Didier Fassin’s work on the social fact of suffering in France and the solution prescribed by the social services agencies dedicated to greater integration has brought to the fore some distantly related pieces of information about this subject that I’ve come across over the years. They resurfaced throughout my reading of his text only because his context was France, and because my knowledge about social exclusion, marginalization and racism in other nations is rather small. Any piece of information is bound to remain in my head. In his introduction, Fassin mentions the situation of refugees, perhaps the international face of suffering, perhaps the most apt to be excluded from even the more democratic forms of viral engagement that Fung and Shkabatur detail because their suffering itself is the story under discussion (as was the case with Darfur, and to an extent, Kony 2012). Their access to the body of the French (and American polity) depends on their ability to bring carnal proof (for example, Marie’s story, Fassin 141-2) of their suffering to bear (and really nothing else about their agency). The indignity and unfairness of the asylum situation, granted that many of these applicants are arriving from nations that have been plundered, shunned and abused by the First World, is obvious to me. Having to prove their physical, mental and emotional distress in order to be marginalized in a context considered safer and better than their home nations, the governmental control they experience and the affects that stick to them as outsiders seems degrading and painful, but perhaps part of the “obligations and exchanges” (Fassin 135) of being admitted. But is the trade really fair? This reminded me of the Dominique Strauss-Khan sexual assault case, which was dismissed upon grounds of lack of credibility for a woman said that have provided false proof of suffering (she claimed to have been assaulted) in her application for asylum in the United States. Her inability to provide consistent proof of her past suffering denied her justice for her present situation. So basically she (and other asylum seekers) suffered for their inability to have the right kind of suffering. Meta-suffering?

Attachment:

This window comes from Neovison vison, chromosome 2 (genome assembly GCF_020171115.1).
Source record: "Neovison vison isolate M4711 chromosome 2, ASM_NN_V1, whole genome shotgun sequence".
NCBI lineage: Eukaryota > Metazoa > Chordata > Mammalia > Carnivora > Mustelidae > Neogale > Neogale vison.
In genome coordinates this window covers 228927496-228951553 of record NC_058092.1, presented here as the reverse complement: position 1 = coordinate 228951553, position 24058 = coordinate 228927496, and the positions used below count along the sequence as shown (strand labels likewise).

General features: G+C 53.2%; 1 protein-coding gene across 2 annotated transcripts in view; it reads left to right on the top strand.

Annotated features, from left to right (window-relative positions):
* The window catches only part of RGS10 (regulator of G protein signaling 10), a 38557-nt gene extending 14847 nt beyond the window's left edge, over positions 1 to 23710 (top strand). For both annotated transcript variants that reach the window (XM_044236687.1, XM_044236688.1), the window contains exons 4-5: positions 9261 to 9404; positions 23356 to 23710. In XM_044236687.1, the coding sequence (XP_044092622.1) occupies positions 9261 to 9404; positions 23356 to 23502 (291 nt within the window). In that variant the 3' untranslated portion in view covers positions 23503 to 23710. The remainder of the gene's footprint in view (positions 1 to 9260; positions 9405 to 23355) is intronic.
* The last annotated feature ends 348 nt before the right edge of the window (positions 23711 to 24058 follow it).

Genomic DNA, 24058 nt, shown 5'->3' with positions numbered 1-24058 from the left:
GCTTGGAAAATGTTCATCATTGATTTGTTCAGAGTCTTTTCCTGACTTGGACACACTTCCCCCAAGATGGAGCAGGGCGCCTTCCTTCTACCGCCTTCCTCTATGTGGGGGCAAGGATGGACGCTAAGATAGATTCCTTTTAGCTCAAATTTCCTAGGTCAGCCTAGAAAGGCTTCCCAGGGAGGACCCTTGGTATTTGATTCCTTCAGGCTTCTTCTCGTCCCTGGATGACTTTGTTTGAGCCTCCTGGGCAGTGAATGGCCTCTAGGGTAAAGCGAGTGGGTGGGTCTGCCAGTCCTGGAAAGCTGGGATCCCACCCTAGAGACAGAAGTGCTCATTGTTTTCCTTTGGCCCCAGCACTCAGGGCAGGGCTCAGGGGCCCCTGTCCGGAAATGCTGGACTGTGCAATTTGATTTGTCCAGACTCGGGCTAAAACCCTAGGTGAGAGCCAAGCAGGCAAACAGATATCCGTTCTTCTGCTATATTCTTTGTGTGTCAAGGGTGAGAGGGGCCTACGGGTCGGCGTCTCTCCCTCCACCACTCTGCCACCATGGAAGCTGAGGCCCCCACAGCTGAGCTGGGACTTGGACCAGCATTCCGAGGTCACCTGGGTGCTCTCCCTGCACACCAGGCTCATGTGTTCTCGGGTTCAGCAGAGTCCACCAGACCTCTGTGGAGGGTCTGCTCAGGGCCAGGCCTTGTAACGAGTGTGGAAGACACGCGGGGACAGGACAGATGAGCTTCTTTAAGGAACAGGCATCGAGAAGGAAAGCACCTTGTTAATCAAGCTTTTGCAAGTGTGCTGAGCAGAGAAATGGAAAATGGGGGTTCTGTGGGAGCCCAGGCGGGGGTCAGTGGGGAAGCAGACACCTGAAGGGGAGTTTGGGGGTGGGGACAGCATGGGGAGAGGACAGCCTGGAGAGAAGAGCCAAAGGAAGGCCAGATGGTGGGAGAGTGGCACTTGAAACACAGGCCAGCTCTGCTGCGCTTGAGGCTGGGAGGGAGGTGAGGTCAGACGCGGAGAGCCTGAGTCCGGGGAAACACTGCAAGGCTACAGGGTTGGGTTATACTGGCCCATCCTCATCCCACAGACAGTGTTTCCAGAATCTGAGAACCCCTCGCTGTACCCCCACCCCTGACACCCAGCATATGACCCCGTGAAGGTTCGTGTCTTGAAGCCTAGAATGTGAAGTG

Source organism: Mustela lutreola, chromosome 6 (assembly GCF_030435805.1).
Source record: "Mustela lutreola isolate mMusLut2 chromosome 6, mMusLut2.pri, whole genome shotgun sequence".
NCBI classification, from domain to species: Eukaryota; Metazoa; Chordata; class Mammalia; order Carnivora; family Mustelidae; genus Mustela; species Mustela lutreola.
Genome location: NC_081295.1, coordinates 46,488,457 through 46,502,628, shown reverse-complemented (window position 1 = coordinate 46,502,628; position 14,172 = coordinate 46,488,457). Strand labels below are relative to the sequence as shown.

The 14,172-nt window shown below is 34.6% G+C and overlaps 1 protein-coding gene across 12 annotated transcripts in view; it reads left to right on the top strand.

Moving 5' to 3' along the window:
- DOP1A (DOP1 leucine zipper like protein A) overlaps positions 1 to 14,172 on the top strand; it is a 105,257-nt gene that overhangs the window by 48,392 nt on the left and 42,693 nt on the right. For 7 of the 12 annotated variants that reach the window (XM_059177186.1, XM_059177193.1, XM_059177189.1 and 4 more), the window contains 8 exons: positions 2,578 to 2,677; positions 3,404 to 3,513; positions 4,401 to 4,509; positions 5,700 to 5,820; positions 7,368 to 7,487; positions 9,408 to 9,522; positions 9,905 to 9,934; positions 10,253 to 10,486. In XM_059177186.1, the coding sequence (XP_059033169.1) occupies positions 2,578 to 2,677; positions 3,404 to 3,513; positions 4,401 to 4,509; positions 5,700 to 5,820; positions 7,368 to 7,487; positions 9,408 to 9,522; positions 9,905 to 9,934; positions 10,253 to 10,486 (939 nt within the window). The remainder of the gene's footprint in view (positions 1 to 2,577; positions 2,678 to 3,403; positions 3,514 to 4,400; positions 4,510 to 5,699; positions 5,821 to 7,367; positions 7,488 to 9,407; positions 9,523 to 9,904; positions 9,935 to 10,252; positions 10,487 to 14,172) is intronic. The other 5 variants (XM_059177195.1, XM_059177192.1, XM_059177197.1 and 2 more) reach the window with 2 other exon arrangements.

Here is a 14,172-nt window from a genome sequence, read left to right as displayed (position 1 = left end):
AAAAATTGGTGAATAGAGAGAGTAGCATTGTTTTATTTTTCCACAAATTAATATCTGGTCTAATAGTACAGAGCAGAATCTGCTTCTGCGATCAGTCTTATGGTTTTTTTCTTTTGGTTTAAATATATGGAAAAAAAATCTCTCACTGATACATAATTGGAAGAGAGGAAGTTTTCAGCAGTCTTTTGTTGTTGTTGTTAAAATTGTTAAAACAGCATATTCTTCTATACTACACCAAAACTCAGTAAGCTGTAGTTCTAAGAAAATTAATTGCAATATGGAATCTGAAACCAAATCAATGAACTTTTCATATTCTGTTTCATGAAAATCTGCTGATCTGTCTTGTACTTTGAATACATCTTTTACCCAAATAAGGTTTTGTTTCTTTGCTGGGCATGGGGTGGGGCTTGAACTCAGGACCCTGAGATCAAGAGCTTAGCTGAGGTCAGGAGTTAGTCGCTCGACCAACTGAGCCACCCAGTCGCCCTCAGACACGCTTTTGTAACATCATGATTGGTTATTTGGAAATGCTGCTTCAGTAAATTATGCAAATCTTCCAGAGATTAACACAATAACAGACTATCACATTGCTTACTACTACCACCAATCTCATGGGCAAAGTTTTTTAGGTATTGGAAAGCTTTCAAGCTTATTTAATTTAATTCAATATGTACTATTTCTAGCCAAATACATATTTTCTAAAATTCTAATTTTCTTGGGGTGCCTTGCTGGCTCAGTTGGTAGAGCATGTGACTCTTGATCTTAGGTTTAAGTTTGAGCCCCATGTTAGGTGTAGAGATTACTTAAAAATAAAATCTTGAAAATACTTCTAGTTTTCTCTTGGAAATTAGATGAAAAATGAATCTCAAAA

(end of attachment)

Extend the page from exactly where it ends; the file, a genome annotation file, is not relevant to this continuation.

I was pleased to see the fact that Fassin points to the French government’s vision for a solution of this problem (i.e. listening stations in wealthy neighborhoods, the general normalization of suffering in the cites and banlieus of the city) failed on many accounts because it attempted to “pacify rather than to treat” and to listen (in my opinion a sublimely passive action) rather than to actually change the realities of the marginalized and excluded. One thing that was valuable from the experiment was the extraction of the idea of suffering fatigue. I’ve heard this term used before in relation to what occurs when people are saturated even with the few causes that are mediated and predicated to go viral. When asked to listen to the suffering of others, psychologists experienced fatigue, vicarious suffering, perhaps even a hardening towards the social fact of exclusion. I think the same thing occurs to people who are constantly asked to engage in Slacktivism. I feel removed from Slacktivism because I am fatigued of the insistent asks from Change.org, Moveon.org, Unicef.org, etc. in my inbox. After watching KONY 2012, I was asked on Facebook to attend a party for Unicef at Wishco this week. Only because a close friend invited me, I clicked yes,(maybe just to make the guest list look larger?) though inside I was screaming “No, No. NO. I won’t ‘party for a cause’ because the cause is not going anywhere no matter how many overpriced drinks I down in one night.” Point is, I still clickled yes regardless.